Remembering Neville Garrick with Gladstone “Gilly Ras” Gilbert

Usually, when Bob Marley’s legacy is discussed, his band The Wailers gets their share of credit. But the legendary singer/songwriter had other ‘soldiers’ critical to his success, and Neville Garrick was among them.

Garrick, who designed several of Marley and The Wailers’ album covers, died on November 14 at age 73 in Los Angeles, California. A statement from his family gave the cause of death as cancer.
The lanky artist lived in LA for some time. He last visited Jamaica in March when he was an advisor to producers of the ‘Bob Marley: One Love’ movie, for which scenes were shot in Kingston.
Garrick was reportedly hospitalised shortly after returning to LA.

His close friend, Gladstone “Gilly Ras” Gilbert, was Marley’s traveling chef for four years. The three men shared a passion for healthy lifestyle, football and Rastafari.

Speaking to, Gilly Ras said he last spoke to Garrick two months ago. While aware that he was ill, news of his death hit him hard. “Him was a good bredrin, heartical, always have a good vibe. Neville Garrick bring dat whole artistic vibe to di Gong (Marley’s nickname) thing,” he noted.

Gilly Ras first met Garrick in Kingston during the mid-1960s when they were teenagers. But it was not until the latter returned from college (University of Califonia at Los Angeles) in the United States in the early 1970s that they became close friends.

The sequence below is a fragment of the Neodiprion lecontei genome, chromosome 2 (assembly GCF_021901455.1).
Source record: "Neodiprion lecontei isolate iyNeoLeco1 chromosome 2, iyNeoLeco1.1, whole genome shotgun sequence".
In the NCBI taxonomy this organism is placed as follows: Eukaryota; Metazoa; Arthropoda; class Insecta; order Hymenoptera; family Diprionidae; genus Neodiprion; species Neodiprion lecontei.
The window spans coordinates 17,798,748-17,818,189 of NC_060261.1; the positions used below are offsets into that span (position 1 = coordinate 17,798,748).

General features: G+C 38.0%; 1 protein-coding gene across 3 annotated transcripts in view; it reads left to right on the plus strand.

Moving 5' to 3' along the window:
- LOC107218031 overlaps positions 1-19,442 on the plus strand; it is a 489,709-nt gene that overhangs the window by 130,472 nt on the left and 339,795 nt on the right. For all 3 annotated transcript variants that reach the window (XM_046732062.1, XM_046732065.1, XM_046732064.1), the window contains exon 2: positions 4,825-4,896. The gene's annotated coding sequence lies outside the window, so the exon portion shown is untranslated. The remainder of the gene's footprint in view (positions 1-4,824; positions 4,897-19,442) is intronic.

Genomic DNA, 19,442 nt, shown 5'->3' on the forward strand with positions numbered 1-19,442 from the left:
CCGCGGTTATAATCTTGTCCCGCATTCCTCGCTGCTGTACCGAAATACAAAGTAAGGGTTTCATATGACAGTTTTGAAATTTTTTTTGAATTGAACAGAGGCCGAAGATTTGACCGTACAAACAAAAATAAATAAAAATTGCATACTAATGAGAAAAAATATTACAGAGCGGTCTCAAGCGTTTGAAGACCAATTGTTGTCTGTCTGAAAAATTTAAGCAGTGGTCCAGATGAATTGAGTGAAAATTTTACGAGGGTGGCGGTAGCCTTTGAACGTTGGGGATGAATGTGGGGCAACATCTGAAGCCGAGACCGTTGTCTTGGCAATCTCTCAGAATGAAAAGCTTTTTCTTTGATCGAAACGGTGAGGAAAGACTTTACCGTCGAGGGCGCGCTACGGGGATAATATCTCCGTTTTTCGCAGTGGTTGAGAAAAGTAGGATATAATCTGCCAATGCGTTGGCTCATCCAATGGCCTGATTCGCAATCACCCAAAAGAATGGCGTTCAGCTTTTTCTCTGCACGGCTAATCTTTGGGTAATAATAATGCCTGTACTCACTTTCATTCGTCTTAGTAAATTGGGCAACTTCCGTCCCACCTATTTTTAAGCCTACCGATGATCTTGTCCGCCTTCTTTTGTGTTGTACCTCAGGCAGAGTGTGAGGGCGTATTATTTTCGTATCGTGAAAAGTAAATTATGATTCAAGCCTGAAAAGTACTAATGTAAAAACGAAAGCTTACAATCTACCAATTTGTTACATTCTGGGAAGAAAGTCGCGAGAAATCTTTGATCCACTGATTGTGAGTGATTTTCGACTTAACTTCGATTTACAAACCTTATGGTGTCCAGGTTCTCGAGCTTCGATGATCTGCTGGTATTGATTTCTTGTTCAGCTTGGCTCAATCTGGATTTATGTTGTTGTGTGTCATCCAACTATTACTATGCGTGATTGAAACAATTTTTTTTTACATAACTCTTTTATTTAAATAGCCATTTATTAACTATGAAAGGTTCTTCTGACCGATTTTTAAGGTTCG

He brought his culinary skills to the Marley camp in 1977, three years after Garrick joined. The previous year, Garrick designed his first jacket for Marley — Rastaman Vibration.

His creativity can also be seen on the covers for Babylon by Bus, Exodus, Kaya, Survival, Confrontation and Uprising, other albums Marley recorded for Island Records. Garrick also designed album covers for Bunny Wailer’s groundbreaking Blackheart Man, Man in The Hills by Burning Spear and No Nuclear War by Peter Tosh.

For Gilly Ras, who lives in South Florida, Rastaman Vibration and Kaya are Garrick’s outstanding works.
“Dem capture di message wha’ di Gong did a send to di world,” he said.

Neville Garrick, who was the first head of the Bob Marley Foundation, is survived by three children, three grandchildren and a brother. He was awarded the Order of Distinction, Jamaica’s sixth-highest honour, in October.